Narrating what others are doing:
—She is climbing the ladder. Mark just returned the scissors to the rack.
Vocabulary and syntax become increasingly elaborate.

Reordering Perception — Level III

Describing sequences or steps of a procedure:
—First we open the box; then we take out the parts; the we read the instructions.
Citing the evidence for an observation:
—You can tell this is a backhoe, because it drags the bucket back toward the cab.  
Describing a visible solution to a problem:
—You could use the pins or the tape over there.
Pointing out what is the same about objects:
—Her tower and your castle both have three levels.
Defining what a concrete object is:
—A marker is a pen that draws wide lines or fills an area with color.
Offering dialogue or pretend dialogue:
—This man says, “No way am I going to eat that!”
Pointing out what is not:
—Bikes, bats, and balls are not being used today.
Each refers to something present but requires one to consider it in a language-mediated way.

Reasoning About Perception — Level IV

Predicting what will happen:
—The water will flow under the carpet and soak the carpet pad.
Providing reasons for the way things are:
—Light switches are near doors, so people can turn on the lights as they enter the room.
Offering solutions to a problem that are not visible:
—Another way to build that would be with sticks and twine.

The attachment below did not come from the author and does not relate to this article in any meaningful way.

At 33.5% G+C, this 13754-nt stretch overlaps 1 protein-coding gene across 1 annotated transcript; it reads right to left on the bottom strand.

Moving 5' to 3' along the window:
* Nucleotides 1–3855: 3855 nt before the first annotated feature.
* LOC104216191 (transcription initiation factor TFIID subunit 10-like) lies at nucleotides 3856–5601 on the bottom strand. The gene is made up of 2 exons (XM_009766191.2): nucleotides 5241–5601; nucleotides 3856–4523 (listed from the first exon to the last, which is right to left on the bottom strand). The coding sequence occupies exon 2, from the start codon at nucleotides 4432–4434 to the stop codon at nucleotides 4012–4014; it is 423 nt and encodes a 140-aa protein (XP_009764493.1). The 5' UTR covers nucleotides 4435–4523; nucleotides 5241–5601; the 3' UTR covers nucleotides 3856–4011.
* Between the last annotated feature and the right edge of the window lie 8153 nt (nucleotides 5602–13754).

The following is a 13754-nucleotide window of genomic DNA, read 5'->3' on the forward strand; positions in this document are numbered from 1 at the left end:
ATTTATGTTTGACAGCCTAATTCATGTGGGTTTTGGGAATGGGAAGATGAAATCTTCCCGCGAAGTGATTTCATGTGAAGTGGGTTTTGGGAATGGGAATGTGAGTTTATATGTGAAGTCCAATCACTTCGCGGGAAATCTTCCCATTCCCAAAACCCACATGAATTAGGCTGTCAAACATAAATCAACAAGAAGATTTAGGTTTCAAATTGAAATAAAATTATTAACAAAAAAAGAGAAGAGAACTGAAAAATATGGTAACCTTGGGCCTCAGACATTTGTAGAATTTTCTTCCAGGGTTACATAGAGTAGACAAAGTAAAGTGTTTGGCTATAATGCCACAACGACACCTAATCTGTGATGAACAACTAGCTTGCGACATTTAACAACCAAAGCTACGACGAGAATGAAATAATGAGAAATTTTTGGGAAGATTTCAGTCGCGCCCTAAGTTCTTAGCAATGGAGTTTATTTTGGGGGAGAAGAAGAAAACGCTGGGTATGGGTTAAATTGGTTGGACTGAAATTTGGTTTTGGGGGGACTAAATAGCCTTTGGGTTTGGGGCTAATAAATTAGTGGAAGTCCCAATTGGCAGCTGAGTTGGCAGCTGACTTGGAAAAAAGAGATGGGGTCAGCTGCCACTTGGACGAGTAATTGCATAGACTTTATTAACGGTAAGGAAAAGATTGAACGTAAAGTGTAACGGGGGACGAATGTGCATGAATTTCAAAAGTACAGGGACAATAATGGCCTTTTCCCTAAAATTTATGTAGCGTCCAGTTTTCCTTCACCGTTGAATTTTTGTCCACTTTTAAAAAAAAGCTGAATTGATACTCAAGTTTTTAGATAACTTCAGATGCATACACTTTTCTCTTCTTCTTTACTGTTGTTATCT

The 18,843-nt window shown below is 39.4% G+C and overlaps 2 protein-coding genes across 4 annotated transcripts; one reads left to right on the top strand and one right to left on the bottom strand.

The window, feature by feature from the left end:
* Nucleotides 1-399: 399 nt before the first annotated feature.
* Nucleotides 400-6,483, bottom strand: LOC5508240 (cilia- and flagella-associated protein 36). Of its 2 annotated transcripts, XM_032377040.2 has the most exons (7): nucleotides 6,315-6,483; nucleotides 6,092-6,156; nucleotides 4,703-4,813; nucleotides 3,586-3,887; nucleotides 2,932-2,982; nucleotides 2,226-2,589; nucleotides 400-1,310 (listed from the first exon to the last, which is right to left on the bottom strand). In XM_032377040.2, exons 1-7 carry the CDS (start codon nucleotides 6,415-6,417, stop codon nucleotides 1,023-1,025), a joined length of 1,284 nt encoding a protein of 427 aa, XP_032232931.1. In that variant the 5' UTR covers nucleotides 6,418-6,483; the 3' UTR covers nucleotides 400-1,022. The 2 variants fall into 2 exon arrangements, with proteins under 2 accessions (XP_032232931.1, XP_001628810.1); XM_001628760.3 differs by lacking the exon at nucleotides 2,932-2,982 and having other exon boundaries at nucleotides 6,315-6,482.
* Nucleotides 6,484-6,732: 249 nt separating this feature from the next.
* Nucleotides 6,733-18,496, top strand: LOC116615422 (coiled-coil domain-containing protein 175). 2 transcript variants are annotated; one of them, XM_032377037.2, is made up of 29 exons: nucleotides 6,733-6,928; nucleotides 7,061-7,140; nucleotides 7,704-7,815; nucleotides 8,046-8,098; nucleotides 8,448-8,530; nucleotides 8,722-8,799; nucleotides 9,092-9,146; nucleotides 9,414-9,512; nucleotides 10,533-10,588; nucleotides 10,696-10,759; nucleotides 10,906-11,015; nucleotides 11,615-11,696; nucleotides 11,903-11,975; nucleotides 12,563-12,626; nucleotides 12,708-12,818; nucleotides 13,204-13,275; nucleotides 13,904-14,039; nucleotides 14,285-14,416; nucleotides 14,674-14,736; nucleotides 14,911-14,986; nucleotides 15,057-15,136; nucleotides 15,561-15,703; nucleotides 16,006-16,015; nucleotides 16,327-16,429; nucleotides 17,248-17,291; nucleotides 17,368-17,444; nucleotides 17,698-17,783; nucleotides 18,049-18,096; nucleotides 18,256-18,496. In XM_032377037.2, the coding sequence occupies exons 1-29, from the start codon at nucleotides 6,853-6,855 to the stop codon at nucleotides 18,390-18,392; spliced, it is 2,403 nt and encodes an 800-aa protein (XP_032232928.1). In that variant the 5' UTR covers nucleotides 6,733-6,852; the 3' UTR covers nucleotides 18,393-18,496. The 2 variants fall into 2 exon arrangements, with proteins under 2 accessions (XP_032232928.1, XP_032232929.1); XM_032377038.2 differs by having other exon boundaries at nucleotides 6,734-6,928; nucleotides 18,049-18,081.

Pointing out similarities with something not visible:
—Rolling that play dough like that reminds me of when I make pasta.
Defining what an abstract idea means:
—A “courtesy” is something one does in kindness to everyone, no matter who they are.
Each relates mentally represented experience to current perception.

I assume you get the idea. In some cultures these more abstract ways of talking to young children are daily experiences from infancy. If you think progress in abstractions is significant to success and a child’s home culture does not talk to their three- and four-year-old children at higher levels of abstraction, then what can you do?

Vocabulary Inundation at Level II

I find it fun to provide all the vocabulary I can at Level II, Selective Analysis of Perception. I had to learn all the words for fire fighter clothing and equipment, all the words for every type of heavy equipment, all the words for the fruit and vegetables in the produce section, etc. I bought used copies of What’s What for home and 6 used copies for school. I tried to provide all the vocabulary I could for everything my children saw out the window of the car. Most of the time, I simply asked people who worked in occupations my children were interested in what the names of things were and the verbs used for the actions.

One great thing about being a college instructor was being able to make people do things as course assignments: Pick one activity or one activity area in your classroom and develop a vocabulary card for it, listing the correct name for every item, the parts of key materials, and the uncommon verbs that pertain to what the actions are. Laminate and post.